Yakski: An Electric Waterjet Propulsion System; Sustainable Mobility: Are Electric Cars the Answer?
Meurer, Troy, School of Engineering and Applied Science, University of Virginia
Garner, Gavin, EN-Mech/Aero Engr Dept, University of Virginia
Norton, Peter, EN-Engineering and Society, University of Virginia
How can the impact of the transportation sector on climate be reduced? In the U.S., the transportation sector accounts for the largest share of total greenhouse gas emissions. A more sustainable mobility future will require both technical and social change.
How can the efficiency of personal watercraft propulsion be improved while reducing their environmental impact? Current personal watercraft designs leak harmful pollutants into the environment, cannot operate in shallow waters, and are often large and cumbersome. The goal of this project was to design and build an electric propulsion system that can be mounted on a kayak. Computer-aided design was used to model the system, and computational fluid dynamics were used to optimize the waterjet design. 3D printing was used to test components and validate CFD results, and the final design employs 3D-printed waterjets. A functional prototype was created, and the propulsion system was successfully integrated on a kayak. Future researchers may develop a more robust electronic setup to prevent premature failure during testing and a lighter mounting system.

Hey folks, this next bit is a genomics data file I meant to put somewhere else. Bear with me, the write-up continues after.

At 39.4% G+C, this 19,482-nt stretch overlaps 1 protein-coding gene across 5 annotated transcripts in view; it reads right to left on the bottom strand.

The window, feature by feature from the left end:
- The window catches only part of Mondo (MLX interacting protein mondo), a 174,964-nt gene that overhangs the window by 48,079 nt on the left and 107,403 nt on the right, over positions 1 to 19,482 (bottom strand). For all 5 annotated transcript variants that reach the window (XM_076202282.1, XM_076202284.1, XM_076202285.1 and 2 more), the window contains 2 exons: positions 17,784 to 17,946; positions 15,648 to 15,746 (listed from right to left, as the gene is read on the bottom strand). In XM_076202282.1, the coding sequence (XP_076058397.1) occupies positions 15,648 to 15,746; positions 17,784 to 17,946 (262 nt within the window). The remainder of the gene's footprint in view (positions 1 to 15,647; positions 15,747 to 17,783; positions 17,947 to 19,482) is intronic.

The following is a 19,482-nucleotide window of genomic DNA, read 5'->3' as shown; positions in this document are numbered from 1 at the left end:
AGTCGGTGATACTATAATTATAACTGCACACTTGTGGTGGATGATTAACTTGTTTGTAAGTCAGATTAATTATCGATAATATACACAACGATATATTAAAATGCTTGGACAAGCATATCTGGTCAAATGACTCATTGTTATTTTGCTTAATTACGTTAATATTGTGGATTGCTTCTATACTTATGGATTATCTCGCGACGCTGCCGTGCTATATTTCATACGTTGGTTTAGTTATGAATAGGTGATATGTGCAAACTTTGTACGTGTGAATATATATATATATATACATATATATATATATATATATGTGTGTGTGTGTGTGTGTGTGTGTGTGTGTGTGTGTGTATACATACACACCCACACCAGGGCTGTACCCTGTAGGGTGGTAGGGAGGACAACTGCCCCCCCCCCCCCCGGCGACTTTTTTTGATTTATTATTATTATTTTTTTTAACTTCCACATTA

In the U.S., how are proponents and critics of electric vehicles (EVs) competing to advance their versions of sustainable mobility? Depending upon the sources of electric power and on system efficiencies, electric vehicles may emit much less greenhouse gas than conventional internal combustion engine vehicles. Proponents of electric vehicles, including EV developers, publicize their low emissions, lobby Congress for public subsidies for EVs, and demand the infrastructure EVs need. Some critics contend that EVs do not warrant public subsidies; others fault EVs as a distraction from efforts to promote more sustainable alternatives to car dependency. The prevailing version of sustainable mobility will determine how the U.S. reduces its carbon footprint in the transportation sector.
BS (Bachelor of Science)
Waterjet propulsion, electric watejet, sustainable mobility, electric vehicles, Iron Triangle, diffusion of innovation
School of Engineering and Applied Science
Bachelor of Science in Mechanical Engineering
Technical Advisor: Gavin Garner
STS Advisor: Peter Norton
Technical Team Members: Justin Allen, Colin Allison, Julianna Chaput, Miles Coe, David Gordon, Brian Lithen, Jonathan Ramirez, Byrce Shelton
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